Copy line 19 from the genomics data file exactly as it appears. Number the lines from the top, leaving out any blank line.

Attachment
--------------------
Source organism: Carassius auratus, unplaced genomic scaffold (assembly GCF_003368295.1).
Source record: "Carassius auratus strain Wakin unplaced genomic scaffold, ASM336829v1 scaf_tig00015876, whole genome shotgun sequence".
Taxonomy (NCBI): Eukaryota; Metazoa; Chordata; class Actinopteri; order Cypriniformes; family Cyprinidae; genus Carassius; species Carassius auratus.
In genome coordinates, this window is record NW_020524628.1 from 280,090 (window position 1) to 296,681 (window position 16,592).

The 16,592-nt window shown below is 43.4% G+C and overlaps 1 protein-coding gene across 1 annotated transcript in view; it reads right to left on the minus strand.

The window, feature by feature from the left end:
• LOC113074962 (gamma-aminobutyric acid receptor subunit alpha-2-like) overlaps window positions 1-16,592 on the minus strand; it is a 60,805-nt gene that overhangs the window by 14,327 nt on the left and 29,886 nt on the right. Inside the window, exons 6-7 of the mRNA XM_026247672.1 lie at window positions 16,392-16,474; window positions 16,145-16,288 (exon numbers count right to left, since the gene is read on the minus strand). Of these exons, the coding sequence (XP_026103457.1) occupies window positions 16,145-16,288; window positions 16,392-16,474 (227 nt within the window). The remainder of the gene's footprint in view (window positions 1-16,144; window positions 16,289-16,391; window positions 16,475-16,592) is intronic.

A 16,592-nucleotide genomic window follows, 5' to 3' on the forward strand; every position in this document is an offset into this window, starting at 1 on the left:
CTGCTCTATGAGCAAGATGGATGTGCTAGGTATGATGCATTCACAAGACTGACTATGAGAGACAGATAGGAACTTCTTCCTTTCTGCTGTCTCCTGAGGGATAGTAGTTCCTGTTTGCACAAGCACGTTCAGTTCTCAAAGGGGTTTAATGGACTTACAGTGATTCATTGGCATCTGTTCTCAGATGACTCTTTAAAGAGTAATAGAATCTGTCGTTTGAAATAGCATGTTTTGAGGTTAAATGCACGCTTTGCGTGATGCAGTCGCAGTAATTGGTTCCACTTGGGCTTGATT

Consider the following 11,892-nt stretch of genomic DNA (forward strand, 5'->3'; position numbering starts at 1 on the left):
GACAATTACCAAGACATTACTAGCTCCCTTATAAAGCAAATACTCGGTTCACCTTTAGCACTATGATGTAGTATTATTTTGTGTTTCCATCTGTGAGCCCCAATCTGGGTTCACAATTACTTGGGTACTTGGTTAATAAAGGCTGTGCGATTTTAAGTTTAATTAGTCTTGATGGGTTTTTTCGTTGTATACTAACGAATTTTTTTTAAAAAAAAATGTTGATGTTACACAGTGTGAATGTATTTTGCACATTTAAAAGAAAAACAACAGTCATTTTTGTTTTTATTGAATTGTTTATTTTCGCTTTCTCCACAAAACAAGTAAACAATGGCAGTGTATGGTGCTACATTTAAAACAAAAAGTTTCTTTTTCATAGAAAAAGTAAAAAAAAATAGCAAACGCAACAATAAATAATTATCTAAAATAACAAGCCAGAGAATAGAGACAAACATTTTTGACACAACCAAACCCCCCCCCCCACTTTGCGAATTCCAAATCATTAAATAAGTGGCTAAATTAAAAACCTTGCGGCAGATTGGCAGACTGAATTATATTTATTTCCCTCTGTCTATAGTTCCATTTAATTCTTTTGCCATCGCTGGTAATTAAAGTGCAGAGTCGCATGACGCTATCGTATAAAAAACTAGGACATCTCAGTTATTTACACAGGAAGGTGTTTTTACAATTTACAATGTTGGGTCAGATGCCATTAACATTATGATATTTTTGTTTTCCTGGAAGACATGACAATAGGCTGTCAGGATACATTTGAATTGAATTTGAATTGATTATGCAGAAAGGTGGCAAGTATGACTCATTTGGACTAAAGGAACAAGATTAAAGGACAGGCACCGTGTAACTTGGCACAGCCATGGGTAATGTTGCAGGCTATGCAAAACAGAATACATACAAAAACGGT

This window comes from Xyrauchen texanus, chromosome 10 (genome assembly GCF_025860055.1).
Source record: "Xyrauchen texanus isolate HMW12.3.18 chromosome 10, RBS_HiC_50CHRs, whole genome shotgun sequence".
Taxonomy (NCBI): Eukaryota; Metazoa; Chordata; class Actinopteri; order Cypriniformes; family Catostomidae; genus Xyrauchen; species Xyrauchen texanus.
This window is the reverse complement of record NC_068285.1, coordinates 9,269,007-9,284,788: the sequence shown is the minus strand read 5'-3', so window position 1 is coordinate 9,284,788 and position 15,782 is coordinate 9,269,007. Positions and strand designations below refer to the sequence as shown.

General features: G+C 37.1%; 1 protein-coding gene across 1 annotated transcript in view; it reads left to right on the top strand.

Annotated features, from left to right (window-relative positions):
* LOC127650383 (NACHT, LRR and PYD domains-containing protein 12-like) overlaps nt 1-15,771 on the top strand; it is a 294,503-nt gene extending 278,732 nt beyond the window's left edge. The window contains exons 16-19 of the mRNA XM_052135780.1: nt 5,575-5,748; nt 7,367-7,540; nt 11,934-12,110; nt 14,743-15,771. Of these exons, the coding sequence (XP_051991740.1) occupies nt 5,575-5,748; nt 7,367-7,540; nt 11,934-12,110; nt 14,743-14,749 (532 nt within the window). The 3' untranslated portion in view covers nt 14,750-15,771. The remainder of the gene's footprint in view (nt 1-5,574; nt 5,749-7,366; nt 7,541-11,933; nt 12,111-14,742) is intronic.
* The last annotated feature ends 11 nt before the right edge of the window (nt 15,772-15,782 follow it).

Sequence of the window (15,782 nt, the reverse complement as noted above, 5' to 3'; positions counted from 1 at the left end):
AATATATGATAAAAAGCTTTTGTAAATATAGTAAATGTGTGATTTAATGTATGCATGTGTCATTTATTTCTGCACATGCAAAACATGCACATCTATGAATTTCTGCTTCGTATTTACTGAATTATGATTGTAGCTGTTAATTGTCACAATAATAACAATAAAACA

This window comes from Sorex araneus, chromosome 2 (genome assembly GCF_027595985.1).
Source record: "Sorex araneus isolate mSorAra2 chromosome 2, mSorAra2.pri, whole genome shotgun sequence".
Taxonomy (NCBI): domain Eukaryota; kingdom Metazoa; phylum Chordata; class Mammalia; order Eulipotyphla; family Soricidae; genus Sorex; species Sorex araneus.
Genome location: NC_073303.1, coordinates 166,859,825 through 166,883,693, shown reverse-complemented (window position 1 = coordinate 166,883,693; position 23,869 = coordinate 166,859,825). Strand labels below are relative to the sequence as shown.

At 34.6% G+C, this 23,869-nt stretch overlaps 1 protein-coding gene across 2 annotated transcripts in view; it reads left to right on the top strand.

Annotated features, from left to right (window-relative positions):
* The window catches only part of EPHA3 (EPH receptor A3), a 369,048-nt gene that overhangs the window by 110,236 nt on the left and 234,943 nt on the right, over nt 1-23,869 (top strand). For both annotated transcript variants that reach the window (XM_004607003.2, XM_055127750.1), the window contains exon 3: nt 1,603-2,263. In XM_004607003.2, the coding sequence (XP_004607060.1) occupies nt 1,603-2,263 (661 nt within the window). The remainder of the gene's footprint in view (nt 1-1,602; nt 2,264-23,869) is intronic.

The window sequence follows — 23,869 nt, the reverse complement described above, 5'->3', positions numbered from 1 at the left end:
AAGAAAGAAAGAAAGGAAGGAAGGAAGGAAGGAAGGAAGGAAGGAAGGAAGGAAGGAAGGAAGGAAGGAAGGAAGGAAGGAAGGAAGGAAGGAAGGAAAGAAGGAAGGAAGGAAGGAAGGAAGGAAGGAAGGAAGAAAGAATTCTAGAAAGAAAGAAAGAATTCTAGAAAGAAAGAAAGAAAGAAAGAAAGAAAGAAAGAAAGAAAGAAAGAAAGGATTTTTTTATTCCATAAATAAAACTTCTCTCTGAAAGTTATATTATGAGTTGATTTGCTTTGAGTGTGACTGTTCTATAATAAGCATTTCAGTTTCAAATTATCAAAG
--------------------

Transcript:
* The last annotated feature ends 11 nt before the right edge of the window (nt 15,772-15,782 follow it).